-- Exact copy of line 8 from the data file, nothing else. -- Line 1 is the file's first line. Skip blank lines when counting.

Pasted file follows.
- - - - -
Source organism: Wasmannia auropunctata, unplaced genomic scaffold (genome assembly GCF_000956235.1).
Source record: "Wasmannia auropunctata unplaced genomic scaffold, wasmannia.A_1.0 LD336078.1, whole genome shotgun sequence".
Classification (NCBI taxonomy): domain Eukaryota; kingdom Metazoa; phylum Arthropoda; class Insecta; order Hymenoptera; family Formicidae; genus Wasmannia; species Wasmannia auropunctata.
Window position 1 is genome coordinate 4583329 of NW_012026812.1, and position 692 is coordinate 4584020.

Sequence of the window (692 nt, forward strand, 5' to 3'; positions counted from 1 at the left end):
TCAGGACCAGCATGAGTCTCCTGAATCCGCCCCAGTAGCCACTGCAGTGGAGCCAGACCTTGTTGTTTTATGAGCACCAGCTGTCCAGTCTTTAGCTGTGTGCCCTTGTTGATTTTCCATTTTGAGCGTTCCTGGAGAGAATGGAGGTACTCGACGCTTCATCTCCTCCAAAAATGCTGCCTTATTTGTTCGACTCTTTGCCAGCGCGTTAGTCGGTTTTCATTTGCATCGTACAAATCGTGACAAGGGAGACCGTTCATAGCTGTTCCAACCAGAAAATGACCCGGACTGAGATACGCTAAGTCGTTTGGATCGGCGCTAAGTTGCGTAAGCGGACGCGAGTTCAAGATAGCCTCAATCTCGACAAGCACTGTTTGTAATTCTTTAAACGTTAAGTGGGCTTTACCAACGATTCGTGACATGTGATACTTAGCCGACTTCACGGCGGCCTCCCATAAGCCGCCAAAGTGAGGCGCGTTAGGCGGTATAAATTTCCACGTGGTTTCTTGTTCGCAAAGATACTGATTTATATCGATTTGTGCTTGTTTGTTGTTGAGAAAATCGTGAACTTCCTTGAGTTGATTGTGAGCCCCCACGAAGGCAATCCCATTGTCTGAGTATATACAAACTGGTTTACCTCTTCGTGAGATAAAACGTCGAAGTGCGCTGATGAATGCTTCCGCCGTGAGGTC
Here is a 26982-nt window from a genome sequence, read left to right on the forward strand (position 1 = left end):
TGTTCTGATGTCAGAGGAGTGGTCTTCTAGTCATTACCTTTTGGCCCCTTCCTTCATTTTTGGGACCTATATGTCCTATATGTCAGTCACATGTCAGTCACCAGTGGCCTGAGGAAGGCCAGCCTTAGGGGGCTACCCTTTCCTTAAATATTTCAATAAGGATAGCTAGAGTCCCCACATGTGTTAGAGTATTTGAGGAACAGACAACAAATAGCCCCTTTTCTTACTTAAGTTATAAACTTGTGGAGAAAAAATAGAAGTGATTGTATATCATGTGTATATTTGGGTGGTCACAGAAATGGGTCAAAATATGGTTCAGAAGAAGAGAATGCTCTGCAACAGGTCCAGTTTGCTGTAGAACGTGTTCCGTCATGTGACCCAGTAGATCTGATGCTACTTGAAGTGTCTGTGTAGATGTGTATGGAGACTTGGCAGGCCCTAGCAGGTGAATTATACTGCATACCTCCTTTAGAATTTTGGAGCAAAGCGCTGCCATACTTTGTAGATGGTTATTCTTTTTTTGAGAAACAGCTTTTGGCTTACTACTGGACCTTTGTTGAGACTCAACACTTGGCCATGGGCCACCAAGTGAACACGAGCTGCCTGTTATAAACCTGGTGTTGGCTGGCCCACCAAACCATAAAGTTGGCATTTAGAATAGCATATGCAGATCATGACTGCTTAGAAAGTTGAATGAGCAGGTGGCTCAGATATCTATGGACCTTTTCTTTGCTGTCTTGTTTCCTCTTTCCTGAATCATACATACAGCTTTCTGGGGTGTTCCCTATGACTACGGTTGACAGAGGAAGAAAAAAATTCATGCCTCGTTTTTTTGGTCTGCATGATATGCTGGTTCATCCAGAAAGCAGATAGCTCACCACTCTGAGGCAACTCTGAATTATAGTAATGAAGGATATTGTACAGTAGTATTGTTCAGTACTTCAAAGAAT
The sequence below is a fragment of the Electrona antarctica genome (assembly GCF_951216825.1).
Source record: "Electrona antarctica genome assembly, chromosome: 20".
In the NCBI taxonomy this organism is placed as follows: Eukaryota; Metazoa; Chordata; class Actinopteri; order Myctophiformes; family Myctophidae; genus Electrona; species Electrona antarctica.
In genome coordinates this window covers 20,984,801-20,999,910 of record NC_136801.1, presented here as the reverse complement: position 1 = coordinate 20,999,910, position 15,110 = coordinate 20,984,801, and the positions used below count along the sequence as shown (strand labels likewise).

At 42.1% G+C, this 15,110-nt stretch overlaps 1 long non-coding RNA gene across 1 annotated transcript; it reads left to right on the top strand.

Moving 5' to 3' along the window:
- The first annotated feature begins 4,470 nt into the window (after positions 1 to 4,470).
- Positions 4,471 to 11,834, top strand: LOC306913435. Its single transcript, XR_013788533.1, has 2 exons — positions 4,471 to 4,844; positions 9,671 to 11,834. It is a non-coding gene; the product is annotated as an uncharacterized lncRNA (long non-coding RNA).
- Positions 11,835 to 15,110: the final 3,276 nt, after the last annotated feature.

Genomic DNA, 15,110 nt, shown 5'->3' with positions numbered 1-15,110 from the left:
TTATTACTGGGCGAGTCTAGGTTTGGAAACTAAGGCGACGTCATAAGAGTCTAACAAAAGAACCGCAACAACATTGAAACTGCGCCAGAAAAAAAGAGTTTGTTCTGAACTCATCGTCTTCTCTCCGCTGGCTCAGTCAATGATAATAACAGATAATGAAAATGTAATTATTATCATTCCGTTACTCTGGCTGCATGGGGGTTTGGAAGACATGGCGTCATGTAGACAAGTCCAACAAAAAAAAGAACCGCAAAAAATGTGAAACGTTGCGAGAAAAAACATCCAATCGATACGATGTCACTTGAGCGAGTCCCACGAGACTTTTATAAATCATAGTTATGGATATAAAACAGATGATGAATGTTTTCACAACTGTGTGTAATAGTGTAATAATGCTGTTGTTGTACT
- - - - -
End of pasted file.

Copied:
TGTTCTGATGTCAGAGGAGTGGTCTTCTAGTCATTACCTTTTGGCCCCTTCCTTCATTTTTGGGACCTATATGTCCTATATGTCAGTCACATGTCAGTCACCAGTGGCCTGAGGAAGGCCAGCCTTAGGGGGCTACCCTTTCCTTAAATATTTCAATAAGGATAGCTAGAGTCCCCACATGTGTTAGAGTATTTGAGGAACAGACAACAAATAGCCCCTTTTCTTACTTAAGTTATAAACTTGTGGAGAAAAAATAGAAGTGATTGTATATCATGTGTATATTTGGGTGGTCACAGAAATGGGTCAAAATATGGTTCAGAAGAAGAGAATGCTCTGCAACAGGTCCAGTTTGCTGTAGAACGTGTTCCGTCATGTGACCCAGTAGATCTGATGCTACTTGAAGTGTCTGTGTAGATGTGTATGGAGACTTGGCAGGCCCTAGCAGGTGAATTATACTGCATACCTCCTTTAGAATTTTGGAGCAAAGCGCTGCCATACTTTGTAGATGGTTATTCTTTTTTTGAGAAACAGCTTTTGGCTTACTACTGGACCTTTGTTGAGACTCAACACTTGGCCATGGGCCACCAAGTGAACACGAGCTGCCTGTTATAAACCTGGTGTTGGCTGGCCCACCAAACCATAAAGTTGGCATTTAGAATAGCATATGCAGATCATGACTGCTTAGAAAGTTGAATGAGCAGGTGGCTCAGATATCTATGGACCTTTTCTTTGCTGTCTTGTTTCCTCTTTCCTGAATCATACATACAGCTTTCTGGGGTGTTCCCTATGACTACGGTTGACAGAGGAAGAAAAAAATTCATGCCTCGTTTTTTTGGTCTGCATGATATGCTGGTTCATCCAGAAAGCAGATAGCTCACCACTCTGAGGCAACTCTGAATTATAGTAATGAAGGATATTGTACAGTAGTATTGTTCAGTACTTCAAAGAAT